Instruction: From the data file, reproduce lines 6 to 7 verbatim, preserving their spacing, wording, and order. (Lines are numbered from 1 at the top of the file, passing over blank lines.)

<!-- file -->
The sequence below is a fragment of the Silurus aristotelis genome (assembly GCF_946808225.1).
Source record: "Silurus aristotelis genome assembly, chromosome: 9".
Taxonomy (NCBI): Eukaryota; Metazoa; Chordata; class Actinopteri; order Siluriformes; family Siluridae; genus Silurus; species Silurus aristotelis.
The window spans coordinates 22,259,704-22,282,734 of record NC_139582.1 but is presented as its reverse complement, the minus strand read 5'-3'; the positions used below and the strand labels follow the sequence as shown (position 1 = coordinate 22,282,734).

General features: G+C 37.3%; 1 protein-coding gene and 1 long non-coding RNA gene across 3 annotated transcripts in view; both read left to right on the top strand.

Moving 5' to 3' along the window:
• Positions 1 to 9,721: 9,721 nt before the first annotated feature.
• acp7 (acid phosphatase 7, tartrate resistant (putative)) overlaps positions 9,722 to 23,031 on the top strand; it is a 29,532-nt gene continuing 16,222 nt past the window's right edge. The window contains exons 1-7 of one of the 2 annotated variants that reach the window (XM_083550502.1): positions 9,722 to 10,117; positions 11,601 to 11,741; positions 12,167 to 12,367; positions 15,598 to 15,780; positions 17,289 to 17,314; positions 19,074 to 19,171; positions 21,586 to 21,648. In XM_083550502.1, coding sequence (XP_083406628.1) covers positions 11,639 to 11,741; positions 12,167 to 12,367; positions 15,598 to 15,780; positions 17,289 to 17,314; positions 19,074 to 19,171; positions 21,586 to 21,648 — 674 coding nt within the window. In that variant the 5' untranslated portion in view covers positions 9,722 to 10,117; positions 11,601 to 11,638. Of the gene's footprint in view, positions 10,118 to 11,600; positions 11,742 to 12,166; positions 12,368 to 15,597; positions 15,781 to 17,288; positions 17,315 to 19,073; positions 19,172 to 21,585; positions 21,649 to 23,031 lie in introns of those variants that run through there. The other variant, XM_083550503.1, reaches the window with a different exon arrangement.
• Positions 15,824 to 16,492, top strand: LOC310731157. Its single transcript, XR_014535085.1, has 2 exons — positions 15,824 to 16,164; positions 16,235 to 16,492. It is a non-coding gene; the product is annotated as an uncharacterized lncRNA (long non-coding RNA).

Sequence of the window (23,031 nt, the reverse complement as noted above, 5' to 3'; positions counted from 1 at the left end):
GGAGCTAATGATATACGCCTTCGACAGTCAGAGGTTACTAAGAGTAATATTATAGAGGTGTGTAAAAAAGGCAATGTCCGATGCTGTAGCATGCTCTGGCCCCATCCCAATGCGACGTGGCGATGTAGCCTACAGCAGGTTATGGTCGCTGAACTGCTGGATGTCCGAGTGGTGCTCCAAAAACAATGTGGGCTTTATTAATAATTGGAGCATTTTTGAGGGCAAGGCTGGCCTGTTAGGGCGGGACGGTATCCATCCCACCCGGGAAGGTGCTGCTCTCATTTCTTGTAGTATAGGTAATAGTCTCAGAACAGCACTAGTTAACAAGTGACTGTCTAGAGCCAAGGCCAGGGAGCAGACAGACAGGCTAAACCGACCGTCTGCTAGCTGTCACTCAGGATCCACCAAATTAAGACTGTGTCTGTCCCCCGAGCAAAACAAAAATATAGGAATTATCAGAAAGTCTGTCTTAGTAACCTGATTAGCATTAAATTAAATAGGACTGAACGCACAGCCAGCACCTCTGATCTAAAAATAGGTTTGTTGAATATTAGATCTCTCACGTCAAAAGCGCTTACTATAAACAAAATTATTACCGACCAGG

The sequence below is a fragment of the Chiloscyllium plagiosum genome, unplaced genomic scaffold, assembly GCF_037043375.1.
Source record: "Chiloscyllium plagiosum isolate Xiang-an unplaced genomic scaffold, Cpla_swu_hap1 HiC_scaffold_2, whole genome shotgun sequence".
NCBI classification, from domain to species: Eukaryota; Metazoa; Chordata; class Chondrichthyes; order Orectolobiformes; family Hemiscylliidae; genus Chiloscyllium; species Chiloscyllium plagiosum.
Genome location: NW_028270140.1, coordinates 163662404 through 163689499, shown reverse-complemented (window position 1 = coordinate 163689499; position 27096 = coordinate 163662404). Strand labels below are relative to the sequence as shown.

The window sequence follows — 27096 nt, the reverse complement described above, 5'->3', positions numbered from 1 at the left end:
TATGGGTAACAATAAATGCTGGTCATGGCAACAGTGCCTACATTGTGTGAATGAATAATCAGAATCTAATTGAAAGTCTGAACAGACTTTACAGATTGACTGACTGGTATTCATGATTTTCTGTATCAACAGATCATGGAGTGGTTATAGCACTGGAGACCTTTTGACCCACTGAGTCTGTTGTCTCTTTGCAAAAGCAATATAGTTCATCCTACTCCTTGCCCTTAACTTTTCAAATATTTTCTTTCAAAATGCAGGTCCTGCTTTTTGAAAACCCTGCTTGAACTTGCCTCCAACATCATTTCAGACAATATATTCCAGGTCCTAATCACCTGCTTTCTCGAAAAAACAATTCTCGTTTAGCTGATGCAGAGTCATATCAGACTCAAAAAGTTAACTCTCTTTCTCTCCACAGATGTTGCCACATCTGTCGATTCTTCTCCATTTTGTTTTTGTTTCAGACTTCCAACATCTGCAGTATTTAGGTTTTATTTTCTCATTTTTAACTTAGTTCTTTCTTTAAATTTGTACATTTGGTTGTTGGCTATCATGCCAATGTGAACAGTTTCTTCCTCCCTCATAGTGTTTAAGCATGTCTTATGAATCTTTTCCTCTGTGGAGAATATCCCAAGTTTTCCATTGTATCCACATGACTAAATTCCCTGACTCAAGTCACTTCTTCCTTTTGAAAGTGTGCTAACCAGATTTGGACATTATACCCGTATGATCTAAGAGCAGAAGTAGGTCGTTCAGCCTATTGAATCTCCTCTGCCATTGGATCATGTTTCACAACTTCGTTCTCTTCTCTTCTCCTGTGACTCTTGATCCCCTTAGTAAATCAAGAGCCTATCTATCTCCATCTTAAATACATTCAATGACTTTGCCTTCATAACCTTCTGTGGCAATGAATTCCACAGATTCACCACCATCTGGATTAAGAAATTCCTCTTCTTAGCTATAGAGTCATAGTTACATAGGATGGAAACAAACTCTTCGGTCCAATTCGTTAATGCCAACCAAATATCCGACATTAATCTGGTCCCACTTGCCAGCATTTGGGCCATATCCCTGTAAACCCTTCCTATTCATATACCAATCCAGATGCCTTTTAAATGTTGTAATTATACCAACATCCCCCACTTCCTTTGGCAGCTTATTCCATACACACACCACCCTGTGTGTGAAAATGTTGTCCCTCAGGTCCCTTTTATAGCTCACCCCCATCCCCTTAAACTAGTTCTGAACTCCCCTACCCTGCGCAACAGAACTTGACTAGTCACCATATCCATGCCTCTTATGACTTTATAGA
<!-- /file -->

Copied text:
Moving 5' to 3' along the window:
• Positions 1 to 9,721: 9,721 nt before the first annotated feature.